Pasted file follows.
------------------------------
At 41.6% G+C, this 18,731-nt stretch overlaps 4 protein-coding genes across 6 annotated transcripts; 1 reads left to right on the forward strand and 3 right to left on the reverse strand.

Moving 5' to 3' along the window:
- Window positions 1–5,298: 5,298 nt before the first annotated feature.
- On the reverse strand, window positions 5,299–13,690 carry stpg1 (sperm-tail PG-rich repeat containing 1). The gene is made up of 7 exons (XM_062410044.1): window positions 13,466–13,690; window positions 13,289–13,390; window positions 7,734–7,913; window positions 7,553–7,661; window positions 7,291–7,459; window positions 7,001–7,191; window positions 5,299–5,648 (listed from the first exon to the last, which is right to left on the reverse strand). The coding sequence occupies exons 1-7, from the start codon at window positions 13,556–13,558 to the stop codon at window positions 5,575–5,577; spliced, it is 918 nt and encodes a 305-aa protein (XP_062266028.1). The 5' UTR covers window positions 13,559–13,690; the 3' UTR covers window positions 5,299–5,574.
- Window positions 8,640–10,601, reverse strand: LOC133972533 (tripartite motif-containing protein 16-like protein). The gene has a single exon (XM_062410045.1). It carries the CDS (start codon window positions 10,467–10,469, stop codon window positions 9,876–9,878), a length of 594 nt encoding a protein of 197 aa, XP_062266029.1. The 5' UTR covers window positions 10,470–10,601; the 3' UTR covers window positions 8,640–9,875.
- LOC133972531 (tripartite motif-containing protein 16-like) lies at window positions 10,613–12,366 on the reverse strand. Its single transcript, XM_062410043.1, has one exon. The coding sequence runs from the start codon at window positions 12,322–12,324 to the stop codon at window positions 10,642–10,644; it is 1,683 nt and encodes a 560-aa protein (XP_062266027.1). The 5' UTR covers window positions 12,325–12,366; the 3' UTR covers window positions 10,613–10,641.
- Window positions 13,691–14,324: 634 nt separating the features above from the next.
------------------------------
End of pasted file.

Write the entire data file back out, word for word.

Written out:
At 41.6% G+C, this 18,731-nt stretch overlaps 4 protein-coding genes across 6 annotated transcripts; 1 reads left to right on the forward strand and 3 right to left on the reverse strand.

Moving 5' to 3' along the window:
- Window positions 1–5,298: 5,298 nt before the first annotated feature.
- On the reverse strand, window positions 5,299–13,690 carry stpg1 (sperm-tail PG-rich repeat containing 1). The gene is made up of 7 exons (XM_062410044.1): window positions 13,466–13,690; window positions 13,289–13,390; window positions 7,734–7,913; window positions 7,553–7,661; window positions 7,291–7,459; window positions 7,001–7,191; window positions 5,299–5,648 (listed from the first exon to the last, which is right to left on the reverse strand). The coding sequence occupies exons 1-7, from the start codon at window positions 13,556–13,558 to the stop codon at window positions 5,575–5,577; spliced, it is 918 nt and encodes a 305-aa protein (XP_062266028.1). The 5' UTR covers window positions 13,559–13,690; the 3' UTR covers window positions 5,299–5,574.
- Window positions 8,640–10,601, reverse strand: LOC133972533 (tripartite motif-containing protein 16-like protein). The gene has a single exon (XM_062410045.1). It carries the CDS (start codon window positions 10,467–10,469, stop codon window positions 9,876–9,878), a length of 594 nt encoding a protein of 197 aa, XP_062266029.1. The 5' UTR covers window positions 10,470–10,601; the 3' UTR covers window positions 8,640–9,875.
- LOC133972531 (tripartite motif-containing protein 16-like) lies at window positions 10,613–12,366 on the reverse strand. Its single transcript, XM_062410043.1, has one exon. The coding sequence runs from the start codon at window positions 12,322–12,324 to the stop codon at window positions 10,642–10,644; it is 1,683 nt and encodes a 560-aa protein (XP_062266027.1). The 5' UTR covers window positions 12,325–12,366; the 3' UTR covers window positions 10,613–10,641.
- Window positions 13,691–14,324: 634 nt separating the features above from the next.